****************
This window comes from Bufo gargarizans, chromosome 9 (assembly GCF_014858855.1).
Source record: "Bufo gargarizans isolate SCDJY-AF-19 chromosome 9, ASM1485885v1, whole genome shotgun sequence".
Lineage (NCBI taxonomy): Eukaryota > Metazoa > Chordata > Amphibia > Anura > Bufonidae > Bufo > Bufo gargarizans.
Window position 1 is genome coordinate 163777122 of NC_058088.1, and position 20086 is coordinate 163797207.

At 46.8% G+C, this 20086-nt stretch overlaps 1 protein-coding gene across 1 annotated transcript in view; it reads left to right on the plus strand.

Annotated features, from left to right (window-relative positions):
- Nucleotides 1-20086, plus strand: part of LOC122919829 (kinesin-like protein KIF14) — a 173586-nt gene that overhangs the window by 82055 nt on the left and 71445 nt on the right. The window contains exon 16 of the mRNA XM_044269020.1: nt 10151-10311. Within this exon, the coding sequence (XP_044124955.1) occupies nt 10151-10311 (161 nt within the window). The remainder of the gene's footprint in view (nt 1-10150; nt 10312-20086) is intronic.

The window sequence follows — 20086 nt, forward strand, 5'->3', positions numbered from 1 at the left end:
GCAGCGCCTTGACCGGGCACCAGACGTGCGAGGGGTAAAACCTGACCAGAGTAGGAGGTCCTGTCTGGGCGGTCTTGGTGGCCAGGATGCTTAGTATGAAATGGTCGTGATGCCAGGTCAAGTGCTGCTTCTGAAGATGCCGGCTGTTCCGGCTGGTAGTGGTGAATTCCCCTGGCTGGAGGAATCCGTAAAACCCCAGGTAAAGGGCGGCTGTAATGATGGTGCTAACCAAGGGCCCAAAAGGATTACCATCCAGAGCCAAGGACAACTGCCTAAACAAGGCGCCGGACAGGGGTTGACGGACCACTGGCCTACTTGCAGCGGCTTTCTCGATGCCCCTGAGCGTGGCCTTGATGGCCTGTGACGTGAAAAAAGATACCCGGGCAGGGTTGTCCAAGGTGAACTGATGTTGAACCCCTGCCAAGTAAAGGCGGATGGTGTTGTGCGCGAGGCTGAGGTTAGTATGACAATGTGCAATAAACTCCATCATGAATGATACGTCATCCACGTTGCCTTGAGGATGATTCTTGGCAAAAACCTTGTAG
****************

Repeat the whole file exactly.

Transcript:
This window comes from Bufo gargarizans, chromosome 9 (assembly GCF_014858855.1).
Source record: "Bufo gargarizans isolate SCDJY-AF-19 chromosome 9, ASM1485885v1, whole genome shotgun sequence".
Lineage (NCBI taxonomy): Eukaryota > Metazoa > Chordata > Amphibia > Anura > Bufonidae > Bufo > Bufo gargarizans.
Window position 1 is genome coordinate 163777122 of NC_058088.1, and position 20086 is coordinate 163797207.

At 46.8% G+C, this 20086-nt stretch overlaps 1 protein-coding gene across 1 annotated transcript in view; it reads left to right on the plus strand.

Annotated features, from left to right (window-relative positions):
- Nucleotides 1-20086, plus strand: part of LOC122919829 (kinesin-like protein KIF14) — a 173586-nt gene that overhangs the window by 82055 nt on the left and 71445 nt on the right. The window contains exon 16 of the mRNA XM_044269020.1: nt 10151-10311. Within this exon, the coding sequence (XP_044124955.1) occupies nt 10151-10311 (161 nt within the window). The remainder of the gene's footprint in view (nt 1-10150; nt 10312-20086) is intronic.

The window sequence follows — 20086 nt, forward strand, 5'->3', positions numbered from 1 at the left end:
GCAGCGCCTTGACCGGGCACCAGACGTGCGAGGGGTAAAACCTGACCAGAGTAGGAGGTCCTGTCTGGGCGGTCTTGGTGGCCAGGATGCTTAGTATGAAATGGTCGTGATGCCAGGTCAAGTGCTGCTTCTGAAGATGCCGGCTGTTCCGGCTGGTAGTGGTGAATTCCCCTGGCTGGAGGAATCCGTAAAACCCCAGGTAAAGGGCGGCTGTAATGATGGTGCTAACCAAGGGCCCAAAAGGATTACCATCCAGAGCCAAGGACAACTGCCTAAACAAGGCGCCGGACAGGGGTTGACGGACCACTGGCCTACTTGCAGCGGCTTTCTCGATGCCCCTGAGCGTGGCCTTGATGGCCTGTGACGTGAAAAAAGATACCCGGGCAGGGTTGTCCAAGGTGAACTGATGTTGAACCCCTGCCAAGTAAAGGCGGATGGTGTTGTGCGCGAGGCTGAGGTTAGTATGACAATGTGCAATAAACTCCATCATGAATGATACGTCATCCACGTTGCCTTGAGGATGATTCTTGGCAAAAACCTTGTAG